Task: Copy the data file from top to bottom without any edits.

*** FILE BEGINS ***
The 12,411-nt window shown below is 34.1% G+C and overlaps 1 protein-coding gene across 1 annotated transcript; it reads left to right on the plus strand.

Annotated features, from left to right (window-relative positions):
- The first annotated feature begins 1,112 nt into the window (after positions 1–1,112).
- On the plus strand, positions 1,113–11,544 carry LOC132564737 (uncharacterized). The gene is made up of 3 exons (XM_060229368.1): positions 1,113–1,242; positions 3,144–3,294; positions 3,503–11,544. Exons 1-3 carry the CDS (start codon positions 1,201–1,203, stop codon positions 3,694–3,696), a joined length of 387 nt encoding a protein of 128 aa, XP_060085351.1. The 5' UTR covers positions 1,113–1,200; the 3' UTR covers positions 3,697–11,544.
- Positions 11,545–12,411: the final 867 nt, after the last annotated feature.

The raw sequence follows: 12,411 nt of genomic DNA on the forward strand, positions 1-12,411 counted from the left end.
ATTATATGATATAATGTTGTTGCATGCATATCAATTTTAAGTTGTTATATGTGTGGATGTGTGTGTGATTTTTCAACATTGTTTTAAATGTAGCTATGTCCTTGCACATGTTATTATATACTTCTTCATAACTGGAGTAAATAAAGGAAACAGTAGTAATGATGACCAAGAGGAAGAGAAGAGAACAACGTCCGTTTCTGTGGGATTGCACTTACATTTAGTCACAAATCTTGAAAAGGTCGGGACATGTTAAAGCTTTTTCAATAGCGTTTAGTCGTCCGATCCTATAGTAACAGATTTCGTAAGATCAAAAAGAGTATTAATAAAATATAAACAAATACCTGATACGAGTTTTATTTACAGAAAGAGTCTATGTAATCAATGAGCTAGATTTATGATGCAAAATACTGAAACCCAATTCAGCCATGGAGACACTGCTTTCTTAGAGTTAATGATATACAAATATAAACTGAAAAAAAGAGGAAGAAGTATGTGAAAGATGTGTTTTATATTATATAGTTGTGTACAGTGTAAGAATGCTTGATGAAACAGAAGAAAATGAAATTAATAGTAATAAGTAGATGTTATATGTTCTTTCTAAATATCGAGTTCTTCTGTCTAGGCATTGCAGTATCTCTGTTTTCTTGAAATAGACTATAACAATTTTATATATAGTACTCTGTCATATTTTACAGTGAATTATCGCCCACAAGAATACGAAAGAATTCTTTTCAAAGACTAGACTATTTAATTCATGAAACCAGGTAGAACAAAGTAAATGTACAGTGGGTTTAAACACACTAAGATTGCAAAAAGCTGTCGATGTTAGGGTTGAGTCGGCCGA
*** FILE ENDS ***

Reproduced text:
The 12,411-nt window shown below is 34.1% G+C and overlaps 1 protein-coding gene across 1 annotated transcript; it reads left to right on the plus strand.

Annotated features, from left to right (window-relative positions):
- The first annotated feature begins 1,112 nt into the window (after positions 1–1,112).
- On the plus strand, positions 1,113–11,544 carry LOC132564737 (uncharacterized). The gene is made up of 3 exons (XM_060229368.1): positions 1,113–1,242; positions 3,144–3,294; positions 3,503–11,544. Exons 1-3 carry the CDS (start codon positions 1,201–1,203, stop codon positions 3,694–3,696), a joined length of 387 nt encoding a protein of 128 aa, XP_060085351.1. The 5' UTR covers positions 1,113–1,200; the 3' UTR covers positions 3,697–11,544.
- Positions 11,545–12,411: the final 867 nt, after the last annotated feature.

The raw sequence follows: 12,411 nt of genomic DNA on the forward strand, positions 1-12,411 counted from the left end.
ATTATATGATATAATGTTGTTGCATGCATATCAATTTTAAGTTGTTATATGTGTGGATGTGTGTGTGATTTTTCAACATTGTTTTAAATGTAGCTATGTCCTTGCACATGTTATTATATACTTCTTCATAACTGGAGTAAATAAAGGAAACAGTAGTAATGATGACCAAGAGGAAGAGAAGAGAACAACGTCCGTTTCTGTGGGATTGCACTTACATTTAGTCACAAATCTTGAAAAGGTCGGGACATGTTAAAGCTTTTTCAATAGCGTTTAGTCGTCCGATCCTATAGTAACAGATTTCGTAAGATCAAAAAGAGTATTAATAAAATATAAACAAATACCTGATACGAGTTTTATTTACAGAAAGAGTCTATGTAATCAATGAGCTAGATTTATGATGCAAAATACTGAAACCCAATTCAGCCATGGAGACACTGCTTTCTTAGAGTTAATGATATACAAATATAAACTGAAAAAAAGAGGAAGAAGTATGTGAAAGATGTGTTTTATATTATATAGTTGTGTACAGTGTAAGAATGCTTGATGAAACAGAAGAAAATGAAATTAATAGTAATAAGTAGATGTTATATGTTCTTTCTAAATATCGAGTTCTTCTGTCTAGGCATTGCAGTATCTCTGTTTTCTTGAAATAGACTATAACAATTTTATATATAGTACTCTGTCATATTTTACAGTGAATTATCGCCCACAAGAATACGAAAGAATTCTTTTCAAAGACTAGACTATTTAATTCATGAAACCAGGTAGAACAAAGTAAATGTACAGTGGGTTTAAACACACTAAGATTGCAAAAAGCTGTCGATGTTAGGGTTGAGTCGGCCGA